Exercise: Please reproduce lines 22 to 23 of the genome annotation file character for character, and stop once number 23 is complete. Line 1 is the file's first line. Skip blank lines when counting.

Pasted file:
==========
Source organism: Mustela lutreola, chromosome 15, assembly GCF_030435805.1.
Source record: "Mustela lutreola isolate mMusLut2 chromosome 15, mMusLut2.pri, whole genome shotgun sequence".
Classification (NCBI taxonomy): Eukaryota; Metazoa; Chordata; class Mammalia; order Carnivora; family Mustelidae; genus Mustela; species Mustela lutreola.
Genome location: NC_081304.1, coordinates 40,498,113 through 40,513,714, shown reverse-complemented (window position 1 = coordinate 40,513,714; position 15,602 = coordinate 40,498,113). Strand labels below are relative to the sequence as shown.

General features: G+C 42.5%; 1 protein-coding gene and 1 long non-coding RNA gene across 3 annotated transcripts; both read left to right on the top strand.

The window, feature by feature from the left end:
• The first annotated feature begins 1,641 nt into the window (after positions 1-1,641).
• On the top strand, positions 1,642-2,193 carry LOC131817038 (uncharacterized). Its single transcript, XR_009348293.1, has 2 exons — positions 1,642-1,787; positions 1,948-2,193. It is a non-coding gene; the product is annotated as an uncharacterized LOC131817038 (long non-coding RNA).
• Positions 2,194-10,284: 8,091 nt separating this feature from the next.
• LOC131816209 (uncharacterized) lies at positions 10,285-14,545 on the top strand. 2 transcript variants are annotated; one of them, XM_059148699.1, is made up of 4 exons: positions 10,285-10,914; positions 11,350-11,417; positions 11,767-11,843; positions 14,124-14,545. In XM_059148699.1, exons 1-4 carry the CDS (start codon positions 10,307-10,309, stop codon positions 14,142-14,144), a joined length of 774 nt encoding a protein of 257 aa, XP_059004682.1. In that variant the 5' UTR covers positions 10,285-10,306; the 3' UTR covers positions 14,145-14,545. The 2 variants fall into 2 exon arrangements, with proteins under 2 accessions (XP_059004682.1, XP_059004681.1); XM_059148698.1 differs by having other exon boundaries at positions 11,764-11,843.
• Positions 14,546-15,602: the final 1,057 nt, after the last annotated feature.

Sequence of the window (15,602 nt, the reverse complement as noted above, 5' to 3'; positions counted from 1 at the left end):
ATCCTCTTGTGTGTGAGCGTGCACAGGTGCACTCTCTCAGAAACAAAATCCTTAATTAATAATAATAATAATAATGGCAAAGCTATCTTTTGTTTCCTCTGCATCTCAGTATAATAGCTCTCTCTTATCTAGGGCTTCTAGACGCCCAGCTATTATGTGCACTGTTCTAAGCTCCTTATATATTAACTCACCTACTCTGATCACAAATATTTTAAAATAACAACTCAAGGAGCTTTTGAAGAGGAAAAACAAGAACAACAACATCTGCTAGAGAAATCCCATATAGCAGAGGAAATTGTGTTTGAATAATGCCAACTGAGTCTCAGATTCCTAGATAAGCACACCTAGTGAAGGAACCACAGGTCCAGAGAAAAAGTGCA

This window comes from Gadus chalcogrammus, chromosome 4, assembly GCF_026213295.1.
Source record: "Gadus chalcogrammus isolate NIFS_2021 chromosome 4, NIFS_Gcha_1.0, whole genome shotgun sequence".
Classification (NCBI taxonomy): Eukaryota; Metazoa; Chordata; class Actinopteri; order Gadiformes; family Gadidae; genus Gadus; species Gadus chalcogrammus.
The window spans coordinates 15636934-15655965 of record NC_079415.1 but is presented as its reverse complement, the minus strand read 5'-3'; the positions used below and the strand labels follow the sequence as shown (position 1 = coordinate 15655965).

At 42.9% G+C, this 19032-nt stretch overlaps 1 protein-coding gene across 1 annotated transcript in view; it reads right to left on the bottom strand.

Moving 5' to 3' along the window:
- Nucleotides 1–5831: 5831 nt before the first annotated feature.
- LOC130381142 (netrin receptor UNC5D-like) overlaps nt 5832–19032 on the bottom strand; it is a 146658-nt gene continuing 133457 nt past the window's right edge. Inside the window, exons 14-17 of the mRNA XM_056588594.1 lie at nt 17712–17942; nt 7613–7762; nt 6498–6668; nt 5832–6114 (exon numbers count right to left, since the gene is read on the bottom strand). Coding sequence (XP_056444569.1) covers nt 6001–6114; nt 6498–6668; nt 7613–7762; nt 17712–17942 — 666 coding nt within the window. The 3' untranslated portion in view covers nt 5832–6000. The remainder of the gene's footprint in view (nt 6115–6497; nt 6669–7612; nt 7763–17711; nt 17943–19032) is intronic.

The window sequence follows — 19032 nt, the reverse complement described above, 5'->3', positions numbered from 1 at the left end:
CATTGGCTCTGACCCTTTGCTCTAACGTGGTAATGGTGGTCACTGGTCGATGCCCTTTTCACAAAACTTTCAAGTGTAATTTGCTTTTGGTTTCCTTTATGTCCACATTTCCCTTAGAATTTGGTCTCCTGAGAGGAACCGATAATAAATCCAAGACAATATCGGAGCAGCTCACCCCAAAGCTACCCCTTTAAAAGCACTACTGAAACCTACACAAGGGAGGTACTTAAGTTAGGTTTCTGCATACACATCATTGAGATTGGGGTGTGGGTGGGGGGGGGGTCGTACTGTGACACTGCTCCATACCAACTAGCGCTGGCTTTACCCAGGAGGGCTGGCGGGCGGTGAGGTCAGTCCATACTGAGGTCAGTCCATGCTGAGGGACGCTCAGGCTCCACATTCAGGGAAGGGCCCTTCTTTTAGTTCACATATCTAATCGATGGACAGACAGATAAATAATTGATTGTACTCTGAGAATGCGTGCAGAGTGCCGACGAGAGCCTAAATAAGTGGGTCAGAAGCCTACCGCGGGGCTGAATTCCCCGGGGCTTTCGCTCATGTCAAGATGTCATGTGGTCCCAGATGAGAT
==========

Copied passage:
The window sequence follows — 19032 nt, the reverse complement described above, 5'->3', positions numbered from 1 at the left end:
CATTGGCTCTGACCCTTTGCTCTAACGTGGTAATGGTGGTCACTGGTCGATGCCCTTTTCACAAAACTTTCAAGTGTAATTTGCTTTTGGTTTCCTTTATGTCCACATTTCCCTTAGAATTTGGTCTCCTGAGAGGAACCGATAATAAATCCAAGACAATATCGGAGCAGCTCACCCCAAAGCTACCCCTTTAAAAGCACTACTGAAACCTACACAAGGGAGGTACTTAAGTTAGGTTTCTGCATACACATCATTGAGATTGGGGTGTGGGTGGGGGGGGGGTCGTACTGTGACACTGCTCCATACCAACTAGCGCTGGCTTTACCCAGGAGGGCTGGCGGGCGGTGAGGTCAGTCCATACTGAGGTCAGTCCATGCTGAGGGACGCTCAGGCTCCACATTCAGGGAAGGGCCCTTCTTTTAGTTCACATATCTAATCGATGGACAGACAGATAAATAATTGATTGTACTCTGAGAATGCGTGCAGAGTGCCGACGAGAGCCTAAATAAGTGGGTCAGAAGCCTACCGCGGGGCTGAATTCCCCGGGGCTTTCGCTCATGTCAAGATGTCATGTGGTCCCAGATGAGAT